Posted by: Edward | October 27, 2008

Building Accomplishment Machines

I recently did a personal inventory that I do periodically and was amused to discover that the segment of my life I had the most sorted out was my exercise regime. I shouldn’t have been surprised given how much effort I’ve put into that aspect of my life over the last year but it is contrary to the image I (and others) have of me.

I’ve worked very hard to get the results I’m seeing in that aspect of my life and it is so rational, easy to see, how the effort leads to results. The activity is intrinsically rewarded with increased energy and endorphins. It is also directly tied to very powerful drives. That is how you build a machine, or personal program, that works.

So how do I link together other pieces of my life to form similarly powerful mechanism? My writing, not book production but the writing itself, is organized in a similar fashion with the coffeeshop, notebooks, word tracking, blog and blog stats. I’m gathering the pieces to build another one with the toastmasters, NLP and consulting components. Once I have them I’ll need to be on the lookout for other components, arrangements, drives, rewards and rituals which are needed to construct a machine out of it.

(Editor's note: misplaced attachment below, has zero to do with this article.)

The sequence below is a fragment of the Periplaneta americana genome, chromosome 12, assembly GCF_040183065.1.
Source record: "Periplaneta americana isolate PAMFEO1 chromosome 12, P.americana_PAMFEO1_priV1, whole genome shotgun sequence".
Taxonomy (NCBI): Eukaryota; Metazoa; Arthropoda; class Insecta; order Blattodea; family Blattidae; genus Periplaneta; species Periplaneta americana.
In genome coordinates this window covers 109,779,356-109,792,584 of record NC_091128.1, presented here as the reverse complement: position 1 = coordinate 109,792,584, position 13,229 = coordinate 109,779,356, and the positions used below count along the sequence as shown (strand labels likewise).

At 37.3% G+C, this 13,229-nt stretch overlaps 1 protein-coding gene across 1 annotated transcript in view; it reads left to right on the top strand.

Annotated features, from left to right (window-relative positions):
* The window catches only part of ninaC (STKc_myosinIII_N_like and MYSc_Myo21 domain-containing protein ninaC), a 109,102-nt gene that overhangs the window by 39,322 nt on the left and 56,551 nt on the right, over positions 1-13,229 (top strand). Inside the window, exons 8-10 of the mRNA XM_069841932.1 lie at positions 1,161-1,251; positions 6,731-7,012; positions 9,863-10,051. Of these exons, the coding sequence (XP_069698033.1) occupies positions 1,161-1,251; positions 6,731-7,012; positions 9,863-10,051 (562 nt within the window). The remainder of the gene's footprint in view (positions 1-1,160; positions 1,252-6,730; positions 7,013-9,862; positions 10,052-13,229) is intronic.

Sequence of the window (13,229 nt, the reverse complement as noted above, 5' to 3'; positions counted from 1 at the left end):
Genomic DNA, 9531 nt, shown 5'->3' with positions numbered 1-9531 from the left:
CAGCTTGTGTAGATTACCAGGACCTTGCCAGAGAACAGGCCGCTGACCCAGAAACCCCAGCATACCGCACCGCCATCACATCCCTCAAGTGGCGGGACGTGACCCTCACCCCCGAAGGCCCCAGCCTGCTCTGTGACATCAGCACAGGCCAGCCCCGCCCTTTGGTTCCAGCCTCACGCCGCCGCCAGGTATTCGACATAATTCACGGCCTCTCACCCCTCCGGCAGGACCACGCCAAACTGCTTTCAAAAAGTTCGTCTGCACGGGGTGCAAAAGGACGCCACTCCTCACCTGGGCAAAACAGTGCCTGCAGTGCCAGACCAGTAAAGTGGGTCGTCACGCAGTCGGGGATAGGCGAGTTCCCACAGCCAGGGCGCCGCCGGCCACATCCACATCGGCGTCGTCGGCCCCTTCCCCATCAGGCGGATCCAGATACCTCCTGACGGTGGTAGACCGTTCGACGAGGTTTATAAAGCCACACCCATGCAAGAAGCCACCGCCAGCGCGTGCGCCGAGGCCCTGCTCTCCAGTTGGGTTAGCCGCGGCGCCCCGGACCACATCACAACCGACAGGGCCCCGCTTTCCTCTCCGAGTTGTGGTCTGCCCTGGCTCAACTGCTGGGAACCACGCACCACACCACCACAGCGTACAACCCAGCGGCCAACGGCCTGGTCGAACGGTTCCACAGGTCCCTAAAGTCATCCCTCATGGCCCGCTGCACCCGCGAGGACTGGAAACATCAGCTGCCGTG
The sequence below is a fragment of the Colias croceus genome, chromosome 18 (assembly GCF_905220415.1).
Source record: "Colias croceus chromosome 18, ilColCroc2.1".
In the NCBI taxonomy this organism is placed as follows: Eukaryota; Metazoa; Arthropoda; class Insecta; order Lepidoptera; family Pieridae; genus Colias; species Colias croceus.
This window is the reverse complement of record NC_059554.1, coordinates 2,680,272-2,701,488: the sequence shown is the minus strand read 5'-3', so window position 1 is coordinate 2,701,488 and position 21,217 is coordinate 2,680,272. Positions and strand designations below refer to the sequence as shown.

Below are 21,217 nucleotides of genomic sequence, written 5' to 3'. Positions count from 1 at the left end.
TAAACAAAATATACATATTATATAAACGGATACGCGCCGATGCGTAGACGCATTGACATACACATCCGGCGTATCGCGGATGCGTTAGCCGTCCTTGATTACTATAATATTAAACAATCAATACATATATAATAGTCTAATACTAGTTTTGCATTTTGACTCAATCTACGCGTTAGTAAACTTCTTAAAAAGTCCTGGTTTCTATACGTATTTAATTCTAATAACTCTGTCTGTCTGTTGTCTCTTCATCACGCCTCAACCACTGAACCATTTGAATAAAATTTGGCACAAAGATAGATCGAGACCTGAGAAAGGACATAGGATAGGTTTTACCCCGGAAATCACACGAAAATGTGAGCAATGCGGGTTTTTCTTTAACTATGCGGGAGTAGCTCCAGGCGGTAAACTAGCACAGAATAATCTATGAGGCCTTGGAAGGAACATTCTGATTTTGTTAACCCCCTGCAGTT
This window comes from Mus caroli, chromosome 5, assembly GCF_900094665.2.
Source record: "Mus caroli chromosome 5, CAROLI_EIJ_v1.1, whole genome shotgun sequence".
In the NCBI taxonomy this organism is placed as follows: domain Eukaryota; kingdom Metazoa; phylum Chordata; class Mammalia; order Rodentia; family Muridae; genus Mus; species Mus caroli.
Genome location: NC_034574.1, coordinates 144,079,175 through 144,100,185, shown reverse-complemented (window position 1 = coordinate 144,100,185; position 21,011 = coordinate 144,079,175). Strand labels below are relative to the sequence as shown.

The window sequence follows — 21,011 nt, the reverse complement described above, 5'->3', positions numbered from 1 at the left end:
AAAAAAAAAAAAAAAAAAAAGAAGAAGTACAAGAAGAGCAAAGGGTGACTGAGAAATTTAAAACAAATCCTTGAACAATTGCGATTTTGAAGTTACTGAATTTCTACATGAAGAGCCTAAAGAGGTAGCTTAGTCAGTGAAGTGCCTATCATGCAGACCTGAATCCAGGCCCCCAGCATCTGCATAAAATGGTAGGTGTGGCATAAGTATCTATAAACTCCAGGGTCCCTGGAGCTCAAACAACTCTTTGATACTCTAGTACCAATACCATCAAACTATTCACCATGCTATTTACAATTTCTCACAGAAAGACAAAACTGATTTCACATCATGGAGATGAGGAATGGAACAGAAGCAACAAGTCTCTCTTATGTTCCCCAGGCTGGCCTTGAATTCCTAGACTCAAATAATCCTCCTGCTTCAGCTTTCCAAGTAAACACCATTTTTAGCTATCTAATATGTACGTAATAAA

You can take aspects of your life and with slight adjustment of how you do them and how you fit the peices together, you can build them into accomplishment machines as well.

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  1. Interesting note on machinic thinking. I catch a hint of Gilles Deleuze’s desiring-machines and it takes me on a trip back through some heavy philosophy reading I did years back. Have you waded through any of Anti-Oedipus or A Thousand Plateaus before? They’re both extraordinarily dense and difficult reading, but also can be quite rewarding for the effort.

    • I tltoaly agree! WAY TOO LONG, NO ACTION! It felt as though she had the outline of the story but had to add a lot of fillers to make the book as long as the previous ones. I definitely agree that I too should’ve been one of the ones to stop reading after Twilight, cause that book was perfect & the others have been such let downs. Definitely no longer a comparison with Harry Potter, in my oppinion.

  2. Good catch there. Yes, I’ve read quite a bit of Deleuze and Guattari including both of those books. They certainly were substantial undertakings.

    I’ve written more directly about their work in the past. Here’s a couple of examples:
    Introduction to Deleuze and Guattari part one
    How A Thousand Plateaus is produced.

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